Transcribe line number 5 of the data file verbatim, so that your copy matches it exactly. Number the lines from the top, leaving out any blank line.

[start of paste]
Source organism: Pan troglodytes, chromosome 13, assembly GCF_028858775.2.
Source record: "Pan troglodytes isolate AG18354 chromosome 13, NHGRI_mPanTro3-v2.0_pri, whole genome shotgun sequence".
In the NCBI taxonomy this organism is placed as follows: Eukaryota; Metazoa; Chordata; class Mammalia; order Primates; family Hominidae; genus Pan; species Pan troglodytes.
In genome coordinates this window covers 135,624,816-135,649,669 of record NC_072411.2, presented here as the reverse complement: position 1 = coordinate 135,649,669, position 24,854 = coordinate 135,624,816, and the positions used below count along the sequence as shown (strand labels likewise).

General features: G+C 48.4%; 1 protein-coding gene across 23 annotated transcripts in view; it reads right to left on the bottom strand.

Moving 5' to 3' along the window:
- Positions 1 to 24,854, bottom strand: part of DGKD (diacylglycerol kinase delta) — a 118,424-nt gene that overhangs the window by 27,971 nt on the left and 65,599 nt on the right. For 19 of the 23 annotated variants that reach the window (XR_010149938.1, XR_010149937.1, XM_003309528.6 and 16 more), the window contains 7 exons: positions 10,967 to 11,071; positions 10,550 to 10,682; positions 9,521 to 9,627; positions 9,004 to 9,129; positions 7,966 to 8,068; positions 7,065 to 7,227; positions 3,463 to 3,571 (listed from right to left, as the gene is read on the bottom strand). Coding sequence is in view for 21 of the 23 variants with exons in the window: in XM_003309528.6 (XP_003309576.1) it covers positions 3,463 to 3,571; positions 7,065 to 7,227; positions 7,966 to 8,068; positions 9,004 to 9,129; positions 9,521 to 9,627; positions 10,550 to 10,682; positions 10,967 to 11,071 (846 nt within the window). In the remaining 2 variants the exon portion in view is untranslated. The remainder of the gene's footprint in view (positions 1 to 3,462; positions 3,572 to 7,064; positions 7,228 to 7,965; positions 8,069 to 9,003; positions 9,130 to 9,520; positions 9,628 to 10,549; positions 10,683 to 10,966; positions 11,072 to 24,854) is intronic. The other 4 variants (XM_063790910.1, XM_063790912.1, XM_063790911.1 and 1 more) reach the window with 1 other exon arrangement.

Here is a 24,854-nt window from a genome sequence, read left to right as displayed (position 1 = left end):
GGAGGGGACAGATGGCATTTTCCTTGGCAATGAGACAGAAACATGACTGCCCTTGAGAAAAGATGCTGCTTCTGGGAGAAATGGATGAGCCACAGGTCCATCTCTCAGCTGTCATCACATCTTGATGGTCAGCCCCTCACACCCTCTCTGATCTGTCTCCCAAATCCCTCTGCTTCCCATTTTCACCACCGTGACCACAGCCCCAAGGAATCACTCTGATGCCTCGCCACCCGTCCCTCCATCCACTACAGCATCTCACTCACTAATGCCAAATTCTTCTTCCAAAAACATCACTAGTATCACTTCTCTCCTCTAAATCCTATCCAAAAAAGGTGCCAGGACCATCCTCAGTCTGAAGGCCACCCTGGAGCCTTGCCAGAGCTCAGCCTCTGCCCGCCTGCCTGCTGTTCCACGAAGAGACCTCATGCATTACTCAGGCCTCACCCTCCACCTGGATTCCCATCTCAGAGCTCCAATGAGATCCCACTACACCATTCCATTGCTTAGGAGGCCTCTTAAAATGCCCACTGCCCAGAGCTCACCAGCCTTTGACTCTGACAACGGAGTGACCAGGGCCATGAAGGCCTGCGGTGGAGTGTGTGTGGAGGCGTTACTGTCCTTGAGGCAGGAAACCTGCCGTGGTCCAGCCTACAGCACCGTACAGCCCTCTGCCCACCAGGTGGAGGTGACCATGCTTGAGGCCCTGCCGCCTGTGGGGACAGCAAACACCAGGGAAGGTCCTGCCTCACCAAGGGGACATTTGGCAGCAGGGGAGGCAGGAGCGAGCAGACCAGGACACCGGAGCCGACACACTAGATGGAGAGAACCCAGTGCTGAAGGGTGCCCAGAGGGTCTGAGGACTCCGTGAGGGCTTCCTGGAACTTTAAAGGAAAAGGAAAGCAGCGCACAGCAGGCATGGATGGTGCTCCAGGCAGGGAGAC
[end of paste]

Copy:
General features: G+C 48.4%; 1 protein-coding gene across 23 annotated transcripts in view; it reads right to left on the bottom strand.